How to compute mortgage payments
Why are monthly mortgage pre-payments applied to the back-end of the mortgage?
After having paid several years of 'extra' principal payment on my mortgage, I found that the extra monies were being applied the the 'back-end' of the mortgage instead of the 'front end'.
The reason this is important is that the mortgage interest on an amortized loan is higher on the front end than at the back end. If you look at an amortization table, the amount allocated monthly to PI (principal & interest) is not equal. The first several years of the mortgage is heavily weighted towards interest and very little towards principal.
A strategy some have said is to send exactly the amount of several months pre-paid principal payments along with the current months full P&I payment thereby not allowing the INTEREST for those future months of pre-paid PRINCIPAL to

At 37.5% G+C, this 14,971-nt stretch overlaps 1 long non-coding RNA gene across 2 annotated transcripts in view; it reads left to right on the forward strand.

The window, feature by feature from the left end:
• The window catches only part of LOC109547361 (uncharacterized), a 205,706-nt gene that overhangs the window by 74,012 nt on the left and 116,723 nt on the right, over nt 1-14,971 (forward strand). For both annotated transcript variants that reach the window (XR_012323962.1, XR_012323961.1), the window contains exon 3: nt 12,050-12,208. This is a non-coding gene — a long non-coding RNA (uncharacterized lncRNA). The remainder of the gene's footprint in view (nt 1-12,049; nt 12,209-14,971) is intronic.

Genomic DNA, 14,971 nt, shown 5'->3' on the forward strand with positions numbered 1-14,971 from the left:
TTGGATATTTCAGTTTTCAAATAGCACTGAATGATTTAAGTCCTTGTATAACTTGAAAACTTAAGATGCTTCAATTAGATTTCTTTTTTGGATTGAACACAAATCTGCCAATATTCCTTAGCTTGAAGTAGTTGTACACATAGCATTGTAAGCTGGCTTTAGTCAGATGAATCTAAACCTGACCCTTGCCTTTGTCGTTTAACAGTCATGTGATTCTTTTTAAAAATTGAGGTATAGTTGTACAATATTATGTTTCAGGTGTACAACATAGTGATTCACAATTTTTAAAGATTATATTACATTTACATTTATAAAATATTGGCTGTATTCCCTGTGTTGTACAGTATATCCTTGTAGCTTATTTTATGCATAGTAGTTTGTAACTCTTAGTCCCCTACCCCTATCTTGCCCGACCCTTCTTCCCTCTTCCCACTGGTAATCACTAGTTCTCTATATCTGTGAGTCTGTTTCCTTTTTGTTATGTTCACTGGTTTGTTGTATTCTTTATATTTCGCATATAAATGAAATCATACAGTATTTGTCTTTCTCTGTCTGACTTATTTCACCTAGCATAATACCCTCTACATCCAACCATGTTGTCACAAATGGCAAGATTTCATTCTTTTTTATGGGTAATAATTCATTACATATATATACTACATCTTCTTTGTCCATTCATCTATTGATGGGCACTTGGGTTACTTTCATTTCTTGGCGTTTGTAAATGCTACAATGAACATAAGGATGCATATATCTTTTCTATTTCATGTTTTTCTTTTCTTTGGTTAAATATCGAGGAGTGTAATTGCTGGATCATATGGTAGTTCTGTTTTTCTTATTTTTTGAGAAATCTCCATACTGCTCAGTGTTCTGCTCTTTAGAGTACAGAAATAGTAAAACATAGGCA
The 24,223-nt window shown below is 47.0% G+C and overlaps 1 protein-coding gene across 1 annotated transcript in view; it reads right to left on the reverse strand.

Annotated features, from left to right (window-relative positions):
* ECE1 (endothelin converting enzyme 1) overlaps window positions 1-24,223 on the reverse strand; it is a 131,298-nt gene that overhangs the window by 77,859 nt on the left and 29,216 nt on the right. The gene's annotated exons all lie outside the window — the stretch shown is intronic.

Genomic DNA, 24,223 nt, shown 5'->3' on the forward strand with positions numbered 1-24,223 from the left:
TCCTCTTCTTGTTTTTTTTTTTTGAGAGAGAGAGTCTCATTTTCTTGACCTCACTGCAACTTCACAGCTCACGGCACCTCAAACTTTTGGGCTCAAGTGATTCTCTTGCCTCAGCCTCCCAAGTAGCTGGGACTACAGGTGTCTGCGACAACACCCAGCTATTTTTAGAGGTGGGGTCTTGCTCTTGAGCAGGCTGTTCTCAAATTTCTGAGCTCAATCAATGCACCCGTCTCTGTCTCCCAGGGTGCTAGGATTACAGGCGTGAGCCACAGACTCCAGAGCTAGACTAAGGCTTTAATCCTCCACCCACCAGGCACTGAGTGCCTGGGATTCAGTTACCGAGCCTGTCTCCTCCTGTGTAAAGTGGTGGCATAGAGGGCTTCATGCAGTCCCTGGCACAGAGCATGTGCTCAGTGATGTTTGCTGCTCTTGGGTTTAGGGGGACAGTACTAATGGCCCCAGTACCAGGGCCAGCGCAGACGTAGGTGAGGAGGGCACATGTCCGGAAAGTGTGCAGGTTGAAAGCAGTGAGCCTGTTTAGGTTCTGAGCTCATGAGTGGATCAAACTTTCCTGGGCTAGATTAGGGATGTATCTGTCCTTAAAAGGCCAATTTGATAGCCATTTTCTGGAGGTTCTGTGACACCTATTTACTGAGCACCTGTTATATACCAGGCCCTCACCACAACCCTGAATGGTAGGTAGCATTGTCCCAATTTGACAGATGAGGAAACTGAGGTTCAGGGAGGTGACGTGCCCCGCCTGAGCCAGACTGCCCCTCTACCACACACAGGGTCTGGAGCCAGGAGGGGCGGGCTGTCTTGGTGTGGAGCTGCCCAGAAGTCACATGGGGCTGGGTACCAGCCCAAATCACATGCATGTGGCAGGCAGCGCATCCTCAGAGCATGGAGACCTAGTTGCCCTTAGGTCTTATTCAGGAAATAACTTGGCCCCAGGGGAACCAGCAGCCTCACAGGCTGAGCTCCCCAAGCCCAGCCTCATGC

be collected. In other words. Payment #1 Principal & Interest PLUS payment of Principal for months 2, 3, 4 & 5 would circumvent Interest payments for months 2, 3, 4 & 5. That would save THOUSANDS immediately on the mortgage. Your next months payment would begin with Payment #6 P & I. and if you can afford to pay Principal for months 7, 8, 9 & 10. you would save even more THOUSANDS.
The problem with this strategy is that banks don't like it and do everything to discourage one from pre-paying up-front principal. They will gladly accept your payments and apply them to the 'back-end' of the loan.
I would like to know more about a method to force the banks to accept the payments on the 'front-end' to avoid paying interest. Is this possible? If so, how can I do this?Source: money.stackexchange.com